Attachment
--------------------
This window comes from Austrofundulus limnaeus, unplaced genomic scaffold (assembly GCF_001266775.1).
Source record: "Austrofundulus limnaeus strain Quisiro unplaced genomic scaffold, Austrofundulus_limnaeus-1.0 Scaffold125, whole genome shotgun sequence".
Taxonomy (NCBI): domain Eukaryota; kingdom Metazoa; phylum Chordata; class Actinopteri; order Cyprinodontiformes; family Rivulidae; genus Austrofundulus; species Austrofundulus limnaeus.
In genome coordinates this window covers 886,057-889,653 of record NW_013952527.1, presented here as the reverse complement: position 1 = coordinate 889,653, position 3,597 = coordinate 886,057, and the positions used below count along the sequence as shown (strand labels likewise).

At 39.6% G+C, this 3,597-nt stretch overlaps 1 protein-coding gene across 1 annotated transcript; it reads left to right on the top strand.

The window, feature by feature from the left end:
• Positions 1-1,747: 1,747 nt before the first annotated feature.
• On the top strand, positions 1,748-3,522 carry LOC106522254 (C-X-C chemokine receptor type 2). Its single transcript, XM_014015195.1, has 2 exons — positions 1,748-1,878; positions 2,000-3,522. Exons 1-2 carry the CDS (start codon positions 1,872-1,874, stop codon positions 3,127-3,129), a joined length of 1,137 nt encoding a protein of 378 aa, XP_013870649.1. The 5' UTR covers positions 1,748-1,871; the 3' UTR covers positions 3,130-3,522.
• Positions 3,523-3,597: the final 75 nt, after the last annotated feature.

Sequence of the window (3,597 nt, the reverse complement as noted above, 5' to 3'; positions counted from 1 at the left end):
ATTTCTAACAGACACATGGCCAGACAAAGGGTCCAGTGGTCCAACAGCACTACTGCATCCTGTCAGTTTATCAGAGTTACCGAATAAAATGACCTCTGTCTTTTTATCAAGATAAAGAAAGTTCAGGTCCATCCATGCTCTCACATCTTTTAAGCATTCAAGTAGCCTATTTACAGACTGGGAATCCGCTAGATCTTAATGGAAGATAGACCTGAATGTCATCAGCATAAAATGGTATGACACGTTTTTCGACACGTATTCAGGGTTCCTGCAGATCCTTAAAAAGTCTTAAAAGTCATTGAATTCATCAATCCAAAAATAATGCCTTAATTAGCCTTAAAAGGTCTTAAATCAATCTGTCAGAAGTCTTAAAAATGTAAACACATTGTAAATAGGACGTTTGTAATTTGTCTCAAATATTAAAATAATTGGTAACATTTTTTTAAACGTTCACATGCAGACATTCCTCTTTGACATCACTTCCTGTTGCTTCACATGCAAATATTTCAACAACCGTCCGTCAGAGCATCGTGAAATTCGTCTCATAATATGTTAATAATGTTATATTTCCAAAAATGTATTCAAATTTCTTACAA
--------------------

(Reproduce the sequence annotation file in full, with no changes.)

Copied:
This window comes from Austrofundulus limnaeus, unplaced genomic scaffold (assembly GCF_001266775.1).
Source record: "Austrofundulus limnaeus strain Quisiro unplaced genomic scaffold, Austrofundulus_limnaeus-1.0 Scaffold125, whole genome shotgun sequence".
Taxonomy (NCBI): domain Eukaryota; kingdom Metazoa; phylum Chordata; class Actinopteri; order Cyprinodontiformes; family Rivulidae; genus Austrofundulus; species Austrofundulus limnaeus.
In genome coordinates this window covers 886,057-889,653 of record NW_013952527.1, presented here as the reverse complement: position 1 = coordinate 889,653, position 3,597 = coordinate 886,057, and the positions used below count along the sequence as shown (strand labels likewise).

At 39.6% G+C, this 3,597-nt stretch overlaps 1 protein-coding gene across 1 annotated transcript; it reads left to right on the top strand.

The window, feature by feature from the left end:
• Positions 1-1,747: 1,747 nt before the first annotated feature.
• On the top strand, positions 1,748-3,522 carry LOC106522254 (C-X-C chemokine receptor type 2). Its single transcript, XM_014015195.1, has 2 exons — positions 1,748-1,878; positions 2,000-3,522. Exons 1-2 carry the CDS (start codon positions 1,872-1,874, stop codon positions 3,127-3,129), a joined length of 1,137 nt encoding a protein of 378 aa, XP_013870649.1. The 5' UTR covers positions 1,748-1,871; the 3' UTR covers positions 3,130-3,522.
• Positions 3,523-3,597: the final 75 nt, after the last annotated feature.

Sequence of the window (3,597 nt, the reverse complement as noted above, 5' to 3'; positions counted from 1 at the left end):
ATTTCTAACAGACACATGGCCAGACAAAGGGTCCAGTGGTCCAACAGCACTACTGCATCCTGTCAGTTTATCAGAGTTACCGAATAAAATGACCTCTGTCTTTTTATCAAGATAAAGAAAGTTCAGGTCCATCCATGCTCTCACATCTTTTAAGCATTCAAGTAGCCTATTTACAGACTGGGAATCCGCTAGATCTTAATGGAAGATAGACCTGAATGTCATCAGCATAAAATGGTATGACACGTTTTTCGACACGTATTCAGGGTTCCTGCAGATCCTTAAAAAGTCTTAAAAGTCATTGAATTCATCAATCCAAAAATAATGCCTTAATTAGCCTTAAAAGGTCTTAAATCAATCTGTCAGAAGTCTTAAAAATGTAAACACATTGTAAATAGGACGTTTGTAATTTGTCTCAAATATTAAAATAATTGGTAACATTTTTTTAAACGTTCACATGCAGACATTCCTCTTTGACATCACTTCCTGTTGCTTCACATGCAAATATTTCAACAACCGTCCGTCAGAGCATCGTGAAATTCGTCTCATAATATGTTAATAATGTTATATTTCCAAAAATGTATTCAAATTTCTTACAA